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Proceedings Paper

Photodynamic therapy for Barrett's esophagus using a 20-mm diameter light-delivery balloon
Author(s): Masoud Panjehpour; Bergein F. Overholt M.D.; Mary N. Phan; John M. Haydek M.D.; Amy R. Robinson
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Paper Abstract

Background and Objective: Patients with high grade dysplasia (HGD) in Barrett's esophagus are at a high risk for developing esophageal adenocarcinoma. Esophagectomy is the standard treatment for such patients. The objective of this study was to evaluate the safety and efficacy of photodynamic therapy (PDT) using an improved light delivery balloon for ablation of Barrett's esophagus with high grade dysplasia and/or early cancer. Materials and Methods: 20 patients with HGD or early cancer (19 with HGD, 1 with T1 cancer) received 2 mg/kg of porfimer sodium, intravenously. Two to three days after the injection, laser light was delivered using a cylindrical diffuser inserted inside a 20-mm diameter reflective esophageal PDT balloon. Initially, the balloon was inflated to a pressure of 80 mm Hg. The balloon pressure was gradually reduced to 30 mm Hg. A KTP/dye laser at 630 nm was used as the light source. Light dose of 115 J/cm was delivered at an intensity of 270 mw/cm. Nodules were pre- treated with an extra 50 J/cm using a short diffuser inserted through the scope. Patients were maintained on PPI therapy to keep the gastric pH higher than 4. Eighteen patients required one treatment, while two patients were treated twice. Follow-up consisted of endoscopy with four quadrant biopsies at every 2 cm of the treated area. Thermal ablation was used to treat small residual islands on the follow-ups. The follow-up endoscopies ranged from 6 to 17 months. Results: On follow-up endoscopy, 12 patients had complete replacement of their Barrett's mucosa with neosquamous mucosa. Five patients had residual non-dysplastic Barrett's mucosa, one had indefinite dysplasia, two had low grad dysplasia. There were no residual HGD or cancers. The average length of Barrett's was reduced from 5.4 cm to 1.2 cm. High balloon pressure resulted in wide variation in PDT response among patients. Lower balloon pressures resulted in more consistent destruction of Barrett's mucosa among patients. Five patients developed strictures which responded well to dilations. One patient developed atrial fibrillation which responded to medications. Conclusions: Photodynamic therapy using a 20 mm diameter balloon was effective for ablation of high grade dysplasia and early cancer in Barrett's esophagus. Low balloon inflation pressure was a critical parameter in producing consistent tissue destruction.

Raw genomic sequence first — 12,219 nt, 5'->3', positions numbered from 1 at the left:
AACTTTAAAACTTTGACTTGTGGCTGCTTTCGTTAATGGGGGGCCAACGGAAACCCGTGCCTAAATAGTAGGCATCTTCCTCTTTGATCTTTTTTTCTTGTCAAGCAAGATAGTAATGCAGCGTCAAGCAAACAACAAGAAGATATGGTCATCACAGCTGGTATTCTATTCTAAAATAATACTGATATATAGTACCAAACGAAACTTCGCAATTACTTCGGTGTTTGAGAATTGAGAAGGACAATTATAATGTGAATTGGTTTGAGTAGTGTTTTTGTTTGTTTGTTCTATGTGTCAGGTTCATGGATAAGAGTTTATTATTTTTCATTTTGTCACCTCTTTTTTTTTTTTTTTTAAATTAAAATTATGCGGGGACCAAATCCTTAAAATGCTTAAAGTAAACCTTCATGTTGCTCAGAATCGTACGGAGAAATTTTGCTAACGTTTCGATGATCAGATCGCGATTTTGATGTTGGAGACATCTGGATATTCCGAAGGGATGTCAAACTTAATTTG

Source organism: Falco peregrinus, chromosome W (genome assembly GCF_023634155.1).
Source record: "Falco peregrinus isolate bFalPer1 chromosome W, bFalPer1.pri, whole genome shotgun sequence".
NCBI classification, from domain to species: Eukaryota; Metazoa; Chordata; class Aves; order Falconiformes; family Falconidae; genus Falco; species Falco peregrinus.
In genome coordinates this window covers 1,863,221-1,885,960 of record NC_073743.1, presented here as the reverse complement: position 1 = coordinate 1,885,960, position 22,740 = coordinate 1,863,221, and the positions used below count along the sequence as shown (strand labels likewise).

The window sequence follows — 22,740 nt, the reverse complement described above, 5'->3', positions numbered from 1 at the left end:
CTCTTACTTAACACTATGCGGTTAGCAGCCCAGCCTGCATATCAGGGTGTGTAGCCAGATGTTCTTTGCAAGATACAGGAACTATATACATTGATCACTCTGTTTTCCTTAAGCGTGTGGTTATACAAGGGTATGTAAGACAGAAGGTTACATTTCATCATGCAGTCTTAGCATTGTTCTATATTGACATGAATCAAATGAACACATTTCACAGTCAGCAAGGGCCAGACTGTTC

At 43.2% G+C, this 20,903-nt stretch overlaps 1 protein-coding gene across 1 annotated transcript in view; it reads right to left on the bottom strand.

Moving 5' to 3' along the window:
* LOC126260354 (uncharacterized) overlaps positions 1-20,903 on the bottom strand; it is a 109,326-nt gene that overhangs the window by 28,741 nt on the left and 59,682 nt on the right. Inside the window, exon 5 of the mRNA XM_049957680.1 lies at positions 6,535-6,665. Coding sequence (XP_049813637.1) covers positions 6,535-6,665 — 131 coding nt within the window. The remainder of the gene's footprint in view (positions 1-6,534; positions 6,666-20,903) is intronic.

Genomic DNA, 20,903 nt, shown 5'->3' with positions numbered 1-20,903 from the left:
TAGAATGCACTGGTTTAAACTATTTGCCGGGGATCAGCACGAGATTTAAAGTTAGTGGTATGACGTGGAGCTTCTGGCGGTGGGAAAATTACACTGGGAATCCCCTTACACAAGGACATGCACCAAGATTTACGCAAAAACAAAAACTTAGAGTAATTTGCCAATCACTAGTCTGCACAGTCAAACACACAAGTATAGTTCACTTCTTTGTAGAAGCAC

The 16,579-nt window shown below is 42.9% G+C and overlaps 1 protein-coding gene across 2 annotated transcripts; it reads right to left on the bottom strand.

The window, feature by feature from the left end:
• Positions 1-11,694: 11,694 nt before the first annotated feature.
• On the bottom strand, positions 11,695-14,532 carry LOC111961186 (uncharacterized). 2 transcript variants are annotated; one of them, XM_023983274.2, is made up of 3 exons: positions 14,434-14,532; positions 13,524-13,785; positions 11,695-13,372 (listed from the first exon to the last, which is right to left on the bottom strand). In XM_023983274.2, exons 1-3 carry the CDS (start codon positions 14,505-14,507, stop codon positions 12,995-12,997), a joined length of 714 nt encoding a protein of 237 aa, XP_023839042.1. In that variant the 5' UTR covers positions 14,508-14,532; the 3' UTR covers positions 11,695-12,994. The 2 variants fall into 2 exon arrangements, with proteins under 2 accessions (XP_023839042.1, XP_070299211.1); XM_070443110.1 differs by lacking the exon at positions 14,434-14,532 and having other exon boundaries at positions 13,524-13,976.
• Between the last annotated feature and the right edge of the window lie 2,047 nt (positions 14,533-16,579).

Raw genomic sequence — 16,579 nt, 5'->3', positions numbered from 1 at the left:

Paper Details

Date Published: 6 June 2002
PDF: 8 pages
Proc. SPIE 4612, Optical Methods for Tumor Treatment and Detection: Mechanisms and Techniques in Photodynamic Therapy XI, (6 June 2002); doi: 10.1117/12.469341
Show Author Affiliations
Masoud Panjehpour, Thompson Cancer Survival Ctr. (United States)
Bergein F. Overholt M.D., Thompson Cancer Survival Ctr. (United States)
Mary N. Phan, Thompson Cancer Survival Ctr. (United States)
John M. Haydek M.D., Thompson Cancer Survival Ctr. (United States)
Amy R. Robinson, Thompson Cancer Survival Ctr. (United States)

Published in SPIE Proceedings Vol. 4612:
Optical Methods for Tumor Treatment and Detection: Mechanisms and Techniques in Photodynamic Therapy XI
Thomas J. Dougherty, Editor(s)

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